Saturday, May 08, 2010


A security consultant was conducting an audit in a local company one day. It was discovered that employees used to exchange numerous dirty images and they were clogging up the server’s hard disk. The company’s ICT policy forbade the exchange of unofficial e-mails that contain attachments.

It stated that this offence was dismissible. The Chief Information Officer (CIO) was informed and with the consultant they agreed to circulate an e-mail alerting everyone that personal e-mail boxes would be checked for unofficial e-mails/attachments. The advance warning was meant to see an immediate deletion of these emails. The response was typical. Employees immediately deleted the illegal material and a 50% increase in available disk space was obtained.

The security audit, nevertheless, continued and only one employee was caught with dirty e-mail attachments in his inbox – it was the CIO. At his dismissal hearing he was asked why he didn’t delete the images like all his colleagues. His response was that he did not imagine that his e-mails would be checked. This was a strange, but not unusual response.

A similar response was witnessed from a busy CEO of a medium-sized company. His job entailed constant travelling to branches in the country. Due to this he found it convenient to share his access credentials to the company’s systems with his Secretary, despite it being a dismissible offence. This fact was discovered during a security audit and he was promptly fired. His defense was similar to the CIO’s: he never thought the ICT policy applied to him.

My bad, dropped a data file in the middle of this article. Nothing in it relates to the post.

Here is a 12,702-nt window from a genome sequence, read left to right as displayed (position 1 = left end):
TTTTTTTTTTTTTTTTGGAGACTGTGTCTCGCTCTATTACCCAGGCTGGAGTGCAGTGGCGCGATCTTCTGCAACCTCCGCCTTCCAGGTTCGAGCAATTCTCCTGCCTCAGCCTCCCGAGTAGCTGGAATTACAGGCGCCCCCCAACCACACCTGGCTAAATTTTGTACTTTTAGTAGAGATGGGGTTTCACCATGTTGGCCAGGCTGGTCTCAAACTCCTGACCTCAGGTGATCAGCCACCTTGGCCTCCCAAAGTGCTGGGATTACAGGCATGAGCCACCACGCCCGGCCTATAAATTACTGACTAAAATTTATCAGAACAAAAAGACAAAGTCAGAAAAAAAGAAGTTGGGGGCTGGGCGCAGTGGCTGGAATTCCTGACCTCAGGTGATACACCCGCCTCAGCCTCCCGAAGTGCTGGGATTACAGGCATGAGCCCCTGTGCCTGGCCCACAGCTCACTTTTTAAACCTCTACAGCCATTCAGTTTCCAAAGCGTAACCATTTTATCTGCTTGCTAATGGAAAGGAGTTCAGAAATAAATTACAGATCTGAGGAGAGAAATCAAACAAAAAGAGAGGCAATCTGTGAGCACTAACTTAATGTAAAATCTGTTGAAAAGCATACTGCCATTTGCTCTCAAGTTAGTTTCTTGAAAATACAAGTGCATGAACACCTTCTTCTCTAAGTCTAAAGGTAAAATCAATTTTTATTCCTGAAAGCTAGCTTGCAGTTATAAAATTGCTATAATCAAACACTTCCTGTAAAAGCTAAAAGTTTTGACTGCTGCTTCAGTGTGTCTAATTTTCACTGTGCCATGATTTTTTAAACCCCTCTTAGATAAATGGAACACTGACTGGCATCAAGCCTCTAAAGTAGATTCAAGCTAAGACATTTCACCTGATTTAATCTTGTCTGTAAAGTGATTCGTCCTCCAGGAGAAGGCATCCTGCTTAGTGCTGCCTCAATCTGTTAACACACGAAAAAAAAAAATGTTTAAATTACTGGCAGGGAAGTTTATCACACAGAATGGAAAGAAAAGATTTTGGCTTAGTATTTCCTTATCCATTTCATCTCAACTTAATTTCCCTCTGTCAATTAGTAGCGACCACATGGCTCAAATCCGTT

These two cases illustrate that computer security is also a function of the Human Resource (HR) department of any organization. Controlling the technology absolutely is possible. Managing the employees absolutely is, on the other hand, not possible. Managing people is done by implementing procedures, standards and policies. Ensuring employees adhere to these structures is extremely difficult and this is where HR comes in.

People management has to be done in tandem with computer security. Its criticality cannot be overemphasized. HR has to be fully involved in the implementation of a firm’s ICT security policy. This is because information security has become so critical it has become a corporate and not an ICT departmental responsibility. The roles of HR are indispensable to ICT security in that it is HR that conducts the initial background checks, implements the umbrella employment policies and staff review processes. It is also HR that drives the termination process.

In a nutshell information security is usually a soft people problem rather than a technological one especially when you consider the impact of insider threats. People are the soft underbelly of any ICT infrastructure and the role of a HR department is to ensure that processes are in place to effectively manage them.

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